data only by Local Authority)
 % of students entitled to EMA (not
England)
 Average point score by school “best
8” Standard grade SCQF level 4 (or
Basket of Data
Lives in a low progression to higher
equivalent for GCSE. Not available
education neighbourhood (POLAR 2
NI)
and POLAR 3) derived from postcode
 Scottish Highers average point score
 SIMD Scottish Index of Multiple
per Higher entry and points for
Deprivation (SFC version)
Highers per student (or equivalent for
Supplied free by UCAS, if universities
A level. Not available NI)
and colleges sign up to take it.
Why use contextualised admissions?
Universities UK
“Student recruitment would be relatively straightforward if
we had a level playing field, with all young people,
wherever they lived, whatever their parental background,
and the type of school they attended, having an equal
chance of attaining the highest grades of which they
were capable and progressing on to university.”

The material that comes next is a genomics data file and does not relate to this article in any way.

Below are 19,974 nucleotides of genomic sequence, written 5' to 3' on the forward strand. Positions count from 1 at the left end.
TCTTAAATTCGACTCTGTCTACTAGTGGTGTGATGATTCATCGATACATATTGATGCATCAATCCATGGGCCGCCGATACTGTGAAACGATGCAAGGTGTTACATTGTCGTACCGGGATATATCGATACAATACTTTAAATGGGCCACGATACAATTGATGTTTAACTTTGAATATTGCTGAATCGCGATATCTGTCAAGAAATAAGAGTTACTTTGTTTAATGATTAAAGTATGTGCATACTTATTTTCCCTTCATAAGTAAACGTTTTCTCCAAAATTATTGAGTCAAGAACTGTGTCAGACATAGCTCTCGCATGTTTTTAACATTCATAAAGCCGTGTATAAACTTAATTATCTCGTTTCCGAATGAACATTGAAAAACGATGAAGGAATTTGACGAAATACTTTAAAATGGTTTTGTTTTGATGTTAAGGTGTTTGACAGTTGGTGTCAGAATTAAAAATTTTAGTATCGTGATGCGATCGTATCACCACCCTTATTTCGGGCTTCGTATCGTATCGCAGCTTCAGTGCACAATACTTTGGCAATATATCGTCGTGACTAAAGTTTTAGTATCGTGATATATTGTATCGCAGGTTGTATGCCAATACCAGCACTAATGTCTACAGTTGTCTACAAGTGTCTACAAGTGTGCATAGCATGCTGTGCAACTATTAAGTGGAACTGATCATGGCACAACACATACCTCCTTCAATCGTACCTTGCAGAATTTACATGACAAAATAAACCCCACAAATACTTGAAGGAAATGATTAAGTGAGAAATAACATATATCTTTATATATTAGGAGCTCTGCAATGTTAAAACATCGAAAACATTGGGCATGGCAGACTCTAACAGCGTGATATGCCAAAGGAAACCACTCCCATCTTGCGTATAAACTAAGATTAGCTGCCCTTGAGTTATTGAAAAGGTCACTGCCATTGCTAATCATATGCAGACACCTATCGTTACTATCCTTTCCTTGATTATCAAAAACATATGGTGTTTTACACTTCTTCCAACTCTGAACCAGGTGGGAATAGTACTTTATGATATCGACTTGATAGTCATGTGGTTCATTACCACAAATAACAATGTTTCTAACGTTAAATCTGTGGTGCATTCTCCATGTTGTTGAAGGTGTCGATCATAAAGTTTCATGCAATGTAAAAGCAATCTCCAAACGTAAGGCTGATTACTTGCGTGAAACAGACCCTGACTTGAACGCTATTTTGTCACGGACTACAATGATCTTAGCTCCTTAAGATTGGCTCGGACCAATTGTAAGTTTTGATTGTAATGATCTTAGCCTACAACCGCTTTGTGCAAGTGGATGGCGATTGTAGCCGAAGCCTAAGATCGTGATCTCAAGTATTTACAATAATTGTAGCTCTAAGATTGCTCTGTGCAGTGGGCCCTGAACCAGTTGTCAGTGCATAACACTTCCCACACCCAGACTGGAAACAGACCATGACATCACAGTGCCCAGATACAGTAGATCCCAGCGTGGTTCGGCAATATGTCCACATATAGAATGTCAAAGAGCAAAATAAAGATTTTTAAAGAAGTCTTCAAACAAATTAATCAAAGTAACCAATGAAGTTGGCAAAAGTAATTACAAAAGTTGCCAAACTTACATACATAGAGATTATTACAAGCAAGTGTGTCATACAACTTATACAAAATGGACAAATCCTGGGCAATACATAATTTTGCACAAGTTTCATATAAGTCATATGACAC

Unfortunately this is not the case.
External policy drivers impacting admissions
External policy drivers impacting admissions
 Increasing divergence in the HE policy frameworks round the UK:
 Changes and developments to the Pre-HE curriculum
 Issues round advice and guidance for potential students
 Student number controls - policy varies round UK
 Tuition fees and student finance – policy varies round UK
 But HE providers recruit UK-wide, changing patterns of behaviour
 Demographics - Fewer young applicants until 2020
Strategy in a competitive landscape
Competition between HE
providers is growing.
There is an increasing
need to seek out students
with potential from a wider
range of backgrounds.
Strategy in a competitive landscape
So does this mean moving away from academic rigor and high
standards?
No.
 It is about supporting the delivery of fair admissions and maintaining high
academic standards.
 It is about seeking excellence by identifying the ‘best’ applicants with the
greatest potential and likelihood of a successful degree outcome.
Strategic importance of contextualised admissions:
Facilitates
reaching targets
Helps identify applicants
who may benefit from
additional support
Improves calibre
of entrants
through
identifying
potential
Helps delivery of
fair admissions
Supports the
applicant
experience
Widens
participation and
enhances
diversity of the
student body
Helps assess applicants
for financial support
Could aid social
mobility
SPA Research: What is contextualised admissions?
Contextual Data
Contextual Information
 from data fields in applications,